He calls himself "The Urbanologist" and even has a web site by this name, www.theurbanologist.com. He's described as "a curious traveler" and someone with 'dizzying' knowledge of "history, culture, architecture and 'local secrets' of places like Chicago, Boston, San Francisco." Raised in Seattle,WA, and Madison, WI, Grinnell was educated at the Universities of Chicago and Wisconsin. He has designed and taught courses on urban studies, community development, geography, planning and sociology at the University of Wisconsin, Boston University, the Massachusetts Colege of Art and Design and the University of Chicago.
In 2012, Grinnell published an article in Boston Magazine, bemoaning the lack of good public art, called Nothing Here to See. He lauded the exciting and colorful new mural, The Giant of Boston, by two Brazilian brothers and graffiti artists, Os Gemeos, then newly installed by the ICA. There for all travelers on Boston's South side to see, the art work has since been replaced but Grinnell's point was its warm reception proved "Boston is desperate for more and better public art."
You'll here more about this when you come to Grinnell's talk about all things urban on March 18, at 6:30 PM, at the South End Library. Seating is limited. Refreshments will be served. The library is fully handicapped accessible.
Coming up next in the remaining 2013/2014 season of the South End Library's authors series are:
Tuesday, April 1:
Stephen Kinzer, former New York Times foreign correspondent and bureau chief in Berlin and Instanbul, will talk about his most recent book, The Brothers. It details the lives of 1950s secretary of state John Foster Dulles and his brother Allen Dulles, director of the Central Intelligence Agency in that same era. “Anyone wanting to know why the United States is hated across much of the world need look no farther than this book,” wrote theNew York Times last November.
Tuesday, April 8:
Poet Colin D. Halloran, who served with the U.S. Army in Afghanistan in 2006. A former public school teacher, Colin works with students and teachers to find ways in which poetry can inform the media’s and historians’ portrayals of war. His debut collection of poems, Shortly Thereafter, won the 2012 Main Street Rag Poetry Book Award.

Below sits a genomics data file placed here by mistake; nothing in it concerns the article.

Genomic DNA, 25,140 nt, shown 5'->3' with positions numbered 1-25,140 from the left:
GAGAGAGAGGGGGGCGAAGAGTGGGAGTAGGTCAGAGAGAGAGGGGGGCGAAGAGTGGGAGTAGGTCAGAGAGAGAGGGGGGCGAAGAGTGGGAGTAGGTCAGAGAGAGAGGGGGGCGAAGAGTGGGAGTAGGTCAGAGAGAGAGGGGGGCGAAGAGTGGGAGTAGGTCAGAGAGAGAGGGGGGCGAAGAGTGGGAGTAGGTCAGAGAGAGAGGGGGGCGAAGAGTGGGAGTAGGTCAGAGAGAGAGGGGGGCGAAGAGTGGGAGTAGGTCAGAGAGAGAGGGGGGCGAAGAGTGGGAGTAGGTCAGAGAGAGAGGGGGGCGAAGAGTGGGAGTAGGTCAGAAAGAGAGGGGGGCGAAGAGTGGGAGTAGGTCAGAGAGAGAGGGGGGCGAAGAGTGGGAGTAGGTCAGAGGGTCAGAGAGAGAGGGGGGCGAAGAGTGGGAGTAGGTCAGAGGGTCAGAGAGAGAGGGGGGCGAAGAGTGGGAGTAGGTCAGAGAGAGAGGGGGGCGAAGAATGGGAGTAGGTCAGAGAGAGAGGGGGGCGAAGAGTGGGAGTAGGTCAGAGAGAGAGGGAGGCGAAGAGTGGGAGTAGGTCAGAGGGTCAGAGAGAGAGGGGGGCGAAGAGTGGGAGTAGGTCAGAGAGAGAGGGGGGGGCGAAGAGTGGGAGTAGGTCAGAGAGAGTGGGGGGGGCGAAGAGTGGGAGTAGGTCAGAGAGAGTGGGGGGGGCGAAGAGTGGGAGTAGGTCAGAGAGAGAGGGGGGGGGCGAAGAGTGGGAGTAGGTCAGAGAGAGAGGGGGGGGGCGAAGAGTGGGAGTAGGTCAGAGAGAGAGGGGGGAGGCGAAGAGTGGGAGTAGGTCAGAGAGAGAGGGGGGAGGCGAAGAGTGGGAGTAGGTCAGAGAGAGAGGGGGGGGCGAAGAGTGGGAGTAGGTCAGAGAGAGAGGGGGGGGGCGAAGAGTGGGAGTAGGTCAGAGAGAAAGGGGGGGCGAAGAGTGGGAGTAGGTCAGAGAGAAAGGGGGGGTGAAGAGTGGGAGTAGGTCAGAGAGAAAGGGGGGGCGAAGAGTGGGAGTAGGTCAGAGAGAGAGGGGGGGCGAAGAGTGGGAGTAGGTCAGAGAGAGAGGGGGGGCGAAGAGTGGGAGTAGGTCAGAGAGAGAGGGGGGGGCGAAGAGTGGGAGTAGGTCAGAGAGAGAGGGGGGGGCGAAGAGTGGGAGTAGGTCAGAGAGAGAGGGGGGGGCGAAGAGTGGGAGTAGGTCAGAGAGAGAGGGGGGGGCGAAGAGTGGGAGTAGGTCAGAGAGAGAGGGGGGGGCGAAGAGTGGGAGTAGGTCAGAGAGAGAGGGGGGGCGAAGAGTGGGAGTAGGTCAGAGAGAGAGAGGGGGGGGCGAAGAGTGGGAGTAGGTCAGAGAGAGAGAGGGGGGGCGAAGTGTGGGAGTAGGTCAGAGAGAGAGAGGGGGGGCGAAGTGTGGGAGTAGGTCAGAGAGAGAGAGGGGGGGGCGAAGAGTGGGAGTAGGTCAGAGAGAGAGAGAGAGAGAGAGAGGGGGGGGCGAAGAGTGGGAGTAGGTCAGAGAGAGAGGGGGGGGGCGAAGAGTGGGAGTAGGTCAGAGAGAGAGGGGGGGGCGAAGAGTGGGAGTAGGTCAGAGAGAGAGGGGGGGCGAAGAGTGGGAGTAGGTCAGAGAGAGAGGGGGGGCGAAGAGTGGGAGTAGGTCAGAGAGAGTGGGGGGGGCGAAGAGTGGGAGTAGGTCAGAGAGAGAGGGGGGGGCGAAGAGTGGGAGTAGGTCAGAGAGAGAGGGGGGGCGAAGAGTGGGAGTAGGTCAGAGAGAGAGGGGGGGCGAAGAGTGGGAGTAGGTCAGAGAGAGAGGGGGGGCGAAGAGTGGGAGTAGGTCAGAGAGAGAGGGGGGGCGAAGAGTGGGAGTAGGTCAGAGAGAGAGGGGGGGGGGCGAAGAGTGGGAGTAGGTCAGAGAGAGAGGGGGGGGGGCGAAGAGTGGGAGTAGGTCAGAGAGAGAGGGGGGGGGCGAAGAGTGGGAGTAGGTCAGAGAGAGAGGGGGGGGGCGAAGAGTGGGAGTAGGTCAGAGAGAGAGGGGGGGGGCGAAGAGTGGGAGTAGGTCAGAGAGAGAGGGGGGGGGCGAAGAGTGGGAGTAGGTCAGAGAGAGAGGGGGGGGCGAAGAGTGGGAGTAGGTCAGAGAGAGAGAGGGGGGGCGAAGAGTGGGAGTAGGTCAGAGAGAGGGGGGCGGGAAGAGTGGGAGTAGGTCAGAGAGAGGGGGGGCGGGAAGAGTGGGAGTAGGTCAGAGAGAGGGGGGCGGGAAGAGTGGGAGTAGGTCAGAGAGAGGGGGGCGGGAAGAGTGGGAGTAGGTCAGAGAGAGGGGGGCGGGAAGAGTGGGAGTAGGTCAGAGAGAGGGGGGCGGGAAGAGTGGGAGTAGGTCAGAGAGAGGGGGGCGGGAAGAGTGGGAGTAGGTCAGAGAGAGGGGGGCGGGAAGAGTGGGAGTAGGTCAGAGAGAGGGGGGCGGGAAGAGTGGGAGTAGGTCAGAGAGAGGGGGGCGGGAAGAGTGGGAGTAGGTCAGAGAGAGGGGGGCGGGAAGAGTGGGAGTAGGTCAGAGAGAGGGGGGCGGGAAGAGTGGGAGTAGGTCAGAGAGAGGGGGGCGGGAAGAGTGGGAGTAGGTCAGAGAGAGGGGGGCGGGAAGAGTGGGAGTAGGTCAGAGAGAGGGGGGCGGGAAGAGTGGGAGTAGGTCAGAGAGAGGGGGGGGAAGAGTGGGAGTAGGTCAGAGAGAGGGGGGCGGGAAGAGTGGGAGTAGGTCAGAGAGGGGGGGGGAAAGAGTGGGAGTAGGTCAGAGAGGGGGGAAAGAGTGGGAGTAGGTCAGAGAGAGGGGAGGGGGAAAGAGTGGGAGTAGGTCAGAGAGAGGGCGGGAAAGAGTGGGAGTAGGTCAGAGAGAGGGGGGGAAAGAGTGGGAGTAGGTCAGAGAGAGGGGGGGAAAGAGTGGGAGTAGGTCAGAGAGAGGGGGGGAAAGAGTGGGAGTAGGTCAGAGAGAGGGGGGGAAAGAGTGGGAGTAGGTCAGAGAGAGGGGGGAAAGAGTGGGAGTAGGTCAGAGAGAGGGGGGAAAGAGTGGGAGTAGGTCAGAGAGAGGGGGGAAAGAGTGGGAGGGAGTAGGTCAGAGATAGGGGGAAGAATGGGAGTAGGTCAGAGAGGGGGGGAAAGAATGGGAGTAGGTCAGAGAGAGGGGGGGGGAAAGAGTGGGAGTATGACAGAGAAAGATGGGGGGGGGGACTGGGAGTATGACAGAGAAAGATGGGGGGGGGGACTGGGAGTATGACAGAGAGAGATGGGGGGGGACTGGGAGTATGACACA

Tuesday, April 29:
Anita Shreve, award-winning author of numerous books of fiction, including the international bestseller The Pilot’s Wife. which was made into a movie of the same name and was an Oprah Book Club selection. Her new novel, Stella Bain, has just come out to excellent reviews in the Boston Globe.
Tuesday, May 14:
Pablo Medina, Cuban-American poet (The Man who Wrote on Water) and novelist, whose latest book, Cubop City Blues, just came out in paperback. The South End resident has received fellowships from the Oscar B. Cintas Foundation, state arts councils of New Jersey and Pennsylvania, the National Endowment for the Arts, the Rockefeller Foundation and the John Simon Guggenheim Memorial Foundation. He is a professor in the Department of Writing, Literature and Publishing at Emerson College.
Tuesday, May 20:
South End resident and author Wendy Wunder (The Probability of Miracles) will return to talk about her latest novel, due out in April 2014, called The Museum of Intangible Things. She teaches writing at Boston's non-profit writing center, Grub Street, and yoga in various locations in the area.
Tuesday, June 10:
William Landay, award-winning author of crime fiction including the New York Timesbestseller Defending Jacob, The Strangler and Mission Flats.